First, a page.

Mark Stephen Cooley

Mark Stephen Cooley.jpgMark Stephen Cooley was born on November 13, 1969 in New Orleans, LA to parents Wendell and Judy (Breaux) Cooley. He earned a Bachelor of Science degree in Economics from Louisiana State University. His professional career as Project Manager in internet and web hosting services brought him to Dallas, Texas and ultimately Houston in 2002. Mark was an avid mountain and road cyclist and has completed many a race, including the 2003 and 2004 MS 150. He regularly volunteered for “Elves & More”, an organization which provides bicycles to under-privileged children in greater Houston area. Another one of his favorite pastimes was restoring old cars and spending time in nature. Mark was patient and kind, the most generous husband, son, brother and friend. Mark was my first true love and my husband.

In later part of 2003, he started complaining of headaches. They were especially exacerbated with any type of physical exertion. He wouldn’t admit to anyone how challenging at times it was for him to train and finish the MS 150 race in 2004. It was such a happy day – April 18, 2004. Finishing the race was so important to Mark. He was at his happiest. Life was good and the future was bright. He was in such a pain on our drive back to Houston that the gut-wrenching worry overshadowed my thrill and pride for his accomplishment. But as always, he assured me that nothing was wrong and that the headaches and nausea were simply the side-effects of the challenging and testing two-day race from Houston to Austin. By 4th of July weekend, the headaches were now coming on daily and they were more fierce and debilitating than ever. It was obvious something was wrong. Mark’s generalist referred him to a neurologist – the latter then sent him for an immediate MRI procedure. That same afternoon the phone call came in. There was a large mass in his brain’s temporal lobe. Mark was 34. What do you do or say in that moment to your loved one? Is anyone ever prepared for the avalanche of emotions that ensue or the uncertainty of what lies ahead? After that mid-July afternoon, life became a big blur. We saw Dr. Richard Harper at the Methodist Hospital for a consultation and he operated on Mark a few days afterward. The terrifying diagnosis was confirmed: glioblastoma multiforme.

From brain surgery to a daily radiation regimen which lasted for 6 grueling weeks, to countless chemotherapy treatments and hospital stays, Mark endured it all with smile and kindness. He never complained. Not once. Not even when he started losing his balance and ultimately became completely disabled. What was the hardest on me was when all we had to communicate were blinks of an eye or a faint hand squeeze. And with all that being said, one somehow finds inner fortitude to wake up in the morning and embrace each new day with renewed hope and optimism. I admire him for that positive attitude so much: he taught me everything about life and what truly matters. There were so many happy days in our new life that has become our new normal. I was grateful for every day with him. The flowers were more fragrant, the sun shone warmer, and the birds sang more beautifully with him being around to share life. But one day, which will haunt me for the rest of my life, I saw Mark cry for the first time. We both cried. The words were not necessary. I think we were admitting we were scared for the first time and saying goodbye to the life that could have been. Mark died in my arms on September 12, 2006. I am happy he found peace and comfort.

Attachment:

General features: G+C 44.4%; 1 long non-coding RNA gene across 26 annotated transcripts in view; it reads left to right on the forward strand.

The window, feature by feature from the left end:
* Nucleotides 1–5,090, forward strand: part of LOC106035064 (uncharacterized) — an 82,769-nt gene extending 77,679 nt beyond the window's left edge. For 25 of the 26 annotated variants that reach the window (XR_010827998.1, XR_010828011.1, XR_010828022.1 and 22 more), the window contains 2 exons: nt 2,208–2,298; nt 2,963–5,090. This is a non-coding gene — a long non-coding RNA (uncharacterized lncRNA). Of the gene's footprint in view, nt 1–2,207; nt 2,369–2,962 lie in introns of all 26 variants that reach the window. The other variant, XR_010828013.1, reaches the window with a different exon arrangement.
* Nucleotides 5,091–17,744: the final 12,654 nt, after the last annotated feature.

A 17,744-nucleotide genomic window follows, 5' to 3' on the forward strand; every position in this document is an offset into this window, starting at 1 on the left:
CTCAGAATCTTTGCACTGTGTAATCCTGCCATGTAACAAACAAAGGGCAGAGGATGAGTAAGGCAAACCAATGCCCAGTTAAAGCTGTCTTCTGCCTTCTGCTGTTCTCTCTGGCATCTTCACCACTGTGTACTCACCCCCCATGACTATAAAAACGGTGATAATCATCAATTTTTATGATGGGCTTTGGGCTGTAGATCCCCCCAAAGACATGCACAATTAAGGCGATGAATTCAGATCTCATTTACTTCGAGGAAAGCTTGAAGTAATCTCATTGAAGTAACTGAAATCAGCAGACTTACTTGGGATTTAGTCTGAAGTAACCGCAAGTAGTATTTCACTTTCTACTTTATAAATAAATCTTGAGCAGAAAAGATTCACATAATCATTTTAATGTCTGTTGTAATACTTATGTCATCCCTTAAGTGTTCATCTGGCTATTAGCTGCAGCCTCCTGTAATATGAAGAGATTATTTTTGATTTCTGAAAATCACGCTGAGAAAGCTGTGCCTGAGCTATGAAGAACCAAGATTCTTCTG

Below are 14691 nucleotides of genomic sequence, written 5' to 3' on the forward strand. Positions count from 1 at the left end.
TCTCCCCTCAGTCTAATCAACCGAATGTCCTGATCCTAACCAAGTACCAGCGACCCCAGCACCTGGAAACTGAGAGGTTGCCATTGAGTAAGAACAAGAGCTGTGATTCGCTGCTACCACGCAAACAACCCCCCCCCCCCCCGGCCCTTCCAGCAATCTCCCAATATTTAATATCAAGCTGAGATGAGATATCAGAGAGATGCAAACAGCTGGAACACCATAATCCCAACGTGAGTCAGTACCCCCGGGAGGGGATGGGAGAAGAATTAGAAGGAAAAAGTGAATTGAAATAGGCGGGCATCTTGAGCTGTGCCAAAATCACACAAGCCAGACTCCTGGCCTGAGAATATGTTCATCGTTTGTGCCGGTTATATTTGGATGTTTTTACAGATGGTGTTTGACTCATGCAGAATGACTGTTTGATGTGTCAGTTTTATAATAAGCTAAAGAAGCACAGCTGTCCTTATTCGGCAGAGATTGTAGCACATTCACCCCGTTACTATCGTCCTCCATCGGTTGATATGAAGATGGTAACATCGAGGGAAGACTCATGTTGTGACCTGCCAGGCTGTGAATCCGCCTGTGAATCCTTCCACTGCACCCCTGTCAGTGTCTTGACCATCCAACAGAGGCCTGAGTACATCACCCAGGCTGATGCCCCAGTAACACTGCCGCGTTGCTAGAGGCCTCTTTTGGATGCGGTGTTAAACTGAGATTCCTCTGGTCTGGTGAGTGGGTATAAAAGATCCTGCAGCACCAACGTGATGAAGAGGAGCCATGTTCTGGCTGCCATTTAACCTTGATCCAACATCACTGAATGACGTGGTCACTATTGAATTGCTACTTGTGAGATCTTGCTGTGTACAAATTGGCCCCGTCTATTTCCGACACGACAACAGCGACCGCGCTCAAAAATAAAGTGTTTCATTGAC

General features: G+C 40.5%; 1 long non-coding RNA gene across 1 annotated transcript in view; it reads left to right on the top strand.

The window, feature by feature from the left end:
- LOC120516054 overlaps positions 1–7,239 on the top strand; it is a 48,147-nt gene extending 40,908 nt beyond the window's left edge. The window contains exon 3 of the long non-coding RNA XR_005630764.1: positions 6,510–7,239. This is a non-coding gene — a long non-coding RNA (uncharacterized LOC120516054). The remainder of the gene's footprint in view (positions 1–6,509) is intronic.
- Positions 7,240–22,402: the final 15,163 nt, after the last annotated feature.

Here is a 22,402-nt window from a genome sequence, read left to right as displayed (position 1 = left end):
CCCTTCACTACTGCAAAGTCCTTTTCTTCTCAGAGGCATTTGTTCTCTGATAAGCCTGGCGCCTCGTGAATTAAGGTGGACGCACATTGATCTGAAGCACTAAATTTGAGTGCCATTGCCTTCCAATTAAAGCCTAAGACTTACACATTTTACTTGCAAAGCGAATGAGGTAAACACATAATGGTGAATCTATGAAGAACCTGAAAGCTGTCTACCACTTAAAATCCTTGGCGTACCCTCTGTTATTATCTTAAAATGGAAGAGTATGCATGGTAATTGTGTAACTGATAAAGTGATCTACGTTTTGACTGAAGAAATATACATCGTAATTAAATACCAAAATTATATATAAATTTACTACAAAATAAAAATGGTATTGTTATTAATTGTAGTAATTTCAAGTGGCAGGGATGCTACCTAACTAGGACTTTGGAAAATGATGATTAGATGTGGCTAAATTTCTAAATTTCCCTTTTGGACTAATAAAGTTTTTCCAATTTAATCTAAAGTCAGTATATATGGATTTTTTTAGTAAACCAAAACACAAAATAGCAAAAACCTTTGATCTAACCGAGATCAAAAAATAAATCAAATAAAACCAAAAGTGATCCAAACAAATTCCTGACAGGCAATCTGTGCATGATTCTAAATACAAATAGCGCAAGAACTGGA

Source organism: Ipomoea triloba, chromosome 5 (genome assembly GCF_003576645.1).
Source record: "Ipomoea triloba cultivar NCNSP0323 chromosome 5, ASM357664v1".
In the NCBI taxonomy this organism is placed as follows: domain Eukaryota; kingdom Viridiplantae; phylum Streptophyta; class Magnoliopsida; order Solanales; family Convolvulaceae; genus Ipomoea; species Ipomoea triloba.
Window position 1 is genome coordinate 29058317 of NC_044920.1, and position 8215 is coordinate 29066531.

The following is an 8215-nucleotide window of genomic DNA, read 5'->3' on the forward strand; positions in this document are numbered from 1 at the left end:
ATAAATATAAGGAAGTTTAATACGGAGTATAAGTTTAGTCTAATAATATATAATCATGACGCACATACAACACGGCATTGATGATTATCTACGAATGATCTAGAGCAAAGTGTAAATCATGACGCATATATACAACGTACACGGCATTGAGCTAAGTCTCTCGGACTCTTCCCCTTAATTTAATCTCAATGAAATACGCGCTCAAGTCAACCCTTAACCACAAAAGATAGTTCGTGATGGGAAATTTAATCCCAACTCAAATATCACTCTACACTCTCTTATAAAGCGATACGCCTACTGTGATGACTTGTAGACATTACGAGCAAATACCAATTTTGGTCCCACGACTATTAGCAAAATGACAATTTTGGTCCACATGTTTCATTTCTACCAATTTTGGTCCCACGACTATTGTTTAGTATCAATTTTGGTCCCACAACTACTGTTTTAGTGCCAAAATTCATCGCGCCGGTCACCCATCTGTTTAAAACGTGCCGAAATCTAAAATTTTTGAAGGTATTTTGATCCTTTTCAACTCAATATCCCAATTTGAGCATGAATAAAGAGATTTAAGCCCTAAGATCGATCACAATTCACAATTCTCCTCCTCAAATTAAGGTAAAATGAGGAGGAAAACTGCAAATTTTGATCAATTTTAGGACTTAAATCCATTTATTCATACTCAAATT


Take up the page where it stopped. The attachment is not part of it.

Have you ever seen a sweet gum-tree in fall? Its leaves are star-shaped, similar to those of a maple tree. The one in front of our house, all of a sudden so disturbingly empty, was on fire following Mark’s death, attracting passersby and neighbors alike with its spectacular red, purple and gold hues. The tree started dying off later in the year, as if it pulled out all it had from its old, gnarly roots to give us that one last, glorious splendor for Mark’s send-off to Heaven. As for me, the inner peace took a while to find but it eventually came. The mechanics of everyday life became less dull and sad and I started noticing again the beauty everywhere around me. I have found love again. My husband and I are close to Mark’s relatives and cherish his memory in many ways. My name was Sheila Cooley. Now it is Sheila Gurwitch. Mark Cooley is my hero. I wanted to tell his story. Never give up. Progress in combatting this monstrous disease is being made each day thanks to tireless work of doctors and researchers, as well as organizations such as Dr. Marnie Rose Foundation and the American Cancer Society.

I’d also like to take this opportunity to give a most special thanks to Dr. Pamela New of the Houston Methodist Hospital – for her two years of outstanding dedication and service to Mark and his family.